It is perfectly normal for children to experience anxiety as they grow, learn, and change environments. One of the greatest gifts you can give your child is teach them useful strategies for understanding and tending to this emotion.
This article will give you activities and tools to help your child cope with anxiety. Test them and see which ones help your child.
Do not be surprised if some of them feel good for you too!
Table of Contents
- When is Anxiety Normal?
- My Top List of Anxiety Activities for Kids
- 1. Calm-Down Jars
- 2. Bibliotherapy
- 3. 5-4-3-2-1 Sensory Activity
- 4. Put Together An Anti-Anxiety Or “Calm Down” Kit
- 5. Stress Ball
- 6. Slime Play
- 7. Journaling
- 8. Anti-Anxiety Playlist
- 9. Breathing Exercises
- 10. Relaxation Or Worry-Free Zone
- 11. Coloring Books
- 12. Shake-Shake-Shake
- 13. Aromatherapy
- 14. Blowing Bubbles
- 15. Running Or Walking In Nature
- 16. Worry Stones
- 17. Companion Toy
- 18. Puzzles
- 19. Yoga For Kids
- 20. Worry Box
- 21. Refreshments
- 22. Counting games
- 23. Visualization
- 24. Singing
- 25. Code Red
When is Anxiety Normal?
Situations where anxiety is a normal responses include:
- The unknown
- A lack of predictability and control
- Perceived lack of psychical or emotional safety.
- Separation (read more about separation anxiety here)
For more information see our article about signs of anxiety, this check list for anxiety disorders, and how to tell if your child’s anxiety is normal.
Depending on the age and developmental stage of a child, anxiety can show up in different ways. Some of them include:
- Agitation, irritability, restlessness
- Stomachaches or headaches (especially prior to anxiety-inducing activities)
- Difficulty falling asleep
- Problems sleeping through the night
- Strong emotional reactions to separation
- Meltdowns and temper tantrums (especially when things change abruptly or when their expectations fail)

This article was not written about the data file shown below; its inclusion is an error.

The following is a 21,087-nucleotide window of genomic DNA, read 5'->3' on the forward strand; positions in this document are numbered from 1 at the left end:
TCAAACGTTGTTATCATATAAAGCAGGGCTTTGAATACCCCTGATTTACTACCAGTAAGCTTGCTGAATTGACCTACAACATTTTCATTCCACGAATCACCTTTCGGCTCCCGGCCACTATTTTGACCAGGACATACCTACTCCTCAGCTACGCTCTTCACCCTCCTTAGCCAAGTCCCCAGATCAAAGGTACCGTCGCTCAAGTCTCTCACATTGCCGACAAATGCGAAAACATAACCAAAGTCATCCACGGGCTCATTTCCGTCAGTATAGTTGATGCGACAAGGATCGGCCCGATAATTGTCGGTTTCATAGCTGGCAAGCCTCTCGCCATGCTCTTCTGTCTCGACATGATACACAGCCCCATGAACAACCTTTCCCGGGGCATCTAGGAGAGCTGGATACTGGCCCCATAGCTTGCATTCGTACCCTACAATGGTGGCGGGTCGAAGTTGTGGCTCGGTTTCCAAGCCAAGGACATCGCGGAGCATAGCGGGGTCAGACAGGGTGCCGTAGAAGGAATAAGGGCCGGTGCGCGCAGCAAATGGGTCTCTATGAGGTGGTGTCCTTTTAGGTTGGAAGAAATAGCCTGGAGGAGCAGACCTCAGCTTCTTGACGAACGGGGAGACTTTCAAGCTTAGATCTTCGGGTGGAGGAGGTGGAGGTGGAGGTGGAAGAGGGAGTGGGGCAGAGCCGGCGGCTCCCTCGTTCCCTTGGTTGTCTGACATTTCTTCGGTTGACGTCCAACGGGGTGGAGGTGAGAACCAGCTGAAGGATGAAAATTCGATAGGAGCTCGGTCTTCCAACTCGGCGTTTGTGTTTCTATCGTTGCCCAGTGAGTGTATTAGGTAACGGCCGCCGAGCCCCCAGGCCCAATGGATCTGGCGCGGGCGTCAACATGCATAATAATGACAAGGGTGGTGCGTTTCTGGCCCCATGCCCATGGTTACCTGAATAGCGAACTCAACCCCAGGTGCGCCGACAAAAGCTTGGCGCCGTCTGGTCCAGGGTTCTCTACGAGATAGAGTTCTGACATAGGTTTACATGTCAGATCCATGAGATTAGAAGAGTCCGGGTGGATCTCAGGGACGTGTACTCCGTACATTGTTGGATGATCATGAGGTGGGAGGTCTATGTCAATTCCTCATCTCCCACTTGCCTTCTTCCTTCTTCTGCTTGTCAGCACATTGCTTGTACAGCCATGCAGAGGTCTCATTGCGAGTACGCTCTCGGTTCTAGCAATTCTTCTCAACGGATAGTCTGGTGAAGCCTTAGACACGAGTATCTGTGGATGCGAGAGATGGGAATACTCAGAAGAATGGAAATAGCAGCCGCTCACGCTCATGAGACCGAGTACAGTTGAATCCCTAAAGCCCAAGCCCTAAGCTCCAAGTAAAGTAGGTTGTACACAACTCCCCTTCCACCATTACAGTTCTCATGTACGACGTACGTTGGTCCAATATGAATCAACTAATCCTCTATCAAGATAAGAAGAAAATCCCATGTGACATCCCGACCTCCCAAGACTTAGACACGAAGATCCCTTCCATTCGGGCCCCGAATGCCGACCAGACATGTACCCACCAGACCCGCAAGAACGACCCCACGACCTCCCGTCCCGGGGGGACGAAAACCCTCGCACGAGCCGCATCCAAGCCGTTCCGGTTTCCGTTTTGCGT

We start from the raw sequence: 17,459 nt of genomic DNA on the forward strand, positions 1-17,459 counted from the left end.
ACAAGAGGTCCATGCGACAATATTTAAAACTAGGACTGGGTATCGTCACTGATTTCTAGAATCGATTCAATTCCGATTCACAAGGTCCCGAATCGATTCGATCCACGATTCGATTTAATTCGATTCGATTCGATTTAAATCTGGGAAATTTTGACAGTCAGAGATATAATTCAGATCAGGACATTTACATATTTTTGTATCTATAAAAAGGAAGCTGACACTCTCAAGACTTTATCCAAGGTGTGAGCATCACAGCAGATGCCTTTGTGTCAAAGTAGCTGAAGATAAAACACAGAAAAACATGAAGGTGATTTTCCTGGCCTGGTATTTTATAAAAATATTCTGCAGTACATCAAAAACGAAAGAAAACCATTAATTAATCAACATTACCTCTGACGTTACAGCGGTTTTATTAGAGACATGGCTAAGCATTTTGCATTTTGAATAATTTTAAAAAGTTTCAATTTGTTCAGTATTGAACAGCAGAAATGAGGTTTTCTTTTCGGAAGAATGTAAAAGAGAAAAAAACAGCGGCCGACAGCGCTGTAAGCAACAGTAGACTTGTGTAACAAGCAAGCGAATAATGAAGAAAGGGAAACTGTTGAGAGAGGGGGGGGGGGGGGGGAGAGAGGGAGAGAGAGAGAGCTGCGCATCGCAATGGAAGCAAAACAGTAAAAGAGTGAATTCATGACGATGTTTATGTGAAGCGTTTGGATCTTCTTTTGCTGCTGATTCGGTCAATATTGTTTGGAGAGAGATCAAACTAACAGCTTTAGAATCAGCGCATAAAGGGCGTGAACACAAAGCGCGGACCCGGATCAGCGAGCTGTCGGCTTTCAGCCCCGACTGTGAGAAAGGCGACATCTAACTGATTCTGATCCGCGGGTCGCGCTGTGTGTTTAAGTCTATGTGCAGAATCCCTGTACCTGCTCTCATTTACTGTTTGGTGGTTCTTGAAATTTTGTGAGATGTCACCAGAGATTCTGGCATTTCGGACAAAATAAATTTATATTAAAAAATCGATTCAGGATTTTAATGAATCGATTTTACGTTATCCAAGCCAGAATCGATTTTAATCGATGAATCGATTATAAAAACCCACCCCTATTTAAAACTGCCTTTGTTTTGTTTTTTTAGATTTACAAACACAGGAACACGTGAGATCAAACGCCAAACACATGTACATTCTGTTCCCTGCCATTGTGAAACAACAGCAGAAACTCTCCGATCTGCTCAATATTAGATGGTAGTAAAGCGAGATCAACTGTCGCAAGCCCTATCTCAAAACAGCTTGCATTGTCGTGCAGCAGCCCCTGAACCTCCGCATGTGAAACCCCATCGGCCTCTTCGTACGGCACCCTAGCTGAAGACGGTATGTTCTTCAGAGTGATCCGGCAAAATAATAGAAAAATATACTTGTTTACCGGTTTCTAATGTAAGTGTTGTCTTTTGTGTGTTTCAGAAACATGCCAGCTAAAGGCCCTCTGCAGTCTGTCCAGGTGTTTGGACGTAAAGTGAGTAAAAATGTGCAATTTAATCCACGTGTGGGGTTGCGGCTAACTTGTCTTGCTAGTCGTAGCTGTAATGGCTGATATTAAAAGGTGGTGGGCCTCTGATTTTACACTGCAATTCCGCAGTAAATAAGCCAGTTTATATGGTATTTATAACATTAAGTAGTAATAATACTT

- Inattention, difficulty staying focused
- Lack of initiative to connect with others, which can wrongly be interpreted as shyness
- Physical tension
- They are easy to startle
Note: according to a recent analysis of statistics by Blue ABA, children with autism are at higher risk of developing anxiety.
If ignored or suppressed, anxiety can cause severe challenges in children’s ability to learn and connect with others. Introducing tools and activities can help manage their response to anxiety and improve daily functioning.
My Top List of Anxiety Activities for Kids
1. Calm-Down Jars
Also known as a sparkle bottle or a glitter jar. The purpose of a calm-down jar is to help release negative emotions such as anxiety, anger, irritation, or restlessness by shaking it and then regain calm by focusing on its content, which falls down slowly.
The pace of glitter settling on the bottom of a jar (or a bottle, as it is preferable to use plastic and not glass for safety) is a cue for an anxious child to deepen their breath. This is essentially a tool to practice mindfulness with kids, as it helps them to recognize emotion, release it and wind down using deep breathing.
There are plenty of ways to make them at home, which is a great opportunity to include your child in creating their own anxiety coping tool.
Books are powerful for soothing kids and teaching them specific behavioral tools to cope with anxiety. The ritual of reading a book at a certain time of the day (such as bedtime) can serve as a comforting anchor on emotionally charged days.
Also, by listening to how their favorite characters respond to specific situations, children get ideas on how they could respond. You can engage them in discussing the emotions of a character, their struggles, and how they coped.
Here are some of our book recommendations:
- Please Explain Anxiety to Me!: Simple Biology and Solutions for Children and Parents
- Everyone Feels Anxious Sometimes – A Kid’s Guide to Overcoming Anxiety and Finding Inner Peace and Confidence – Anxiety Book for Children Ages 3-10 to Help Alleviate Worry
- Greta and the Dark Cloud: A Story About Overcoming Fear and Anxiety for Kids
- The Invisible String
3. 5-4-3-2-1 Sensory Activity
This activity helps people step out of their anxious thoughts and become grounded by focusing on their senses. Ask a child to look around and name 5 things they can touch, 4 things they can see, 3 things they can hear, 2 things they can smell, and one thing they can taste.
This way, the child becomes aware of their physical reality in which they are safe and present. The activity itself redirects focus on what is in their control.
4. Put Together An Anti-Anxiety Or “Calm Down” Kit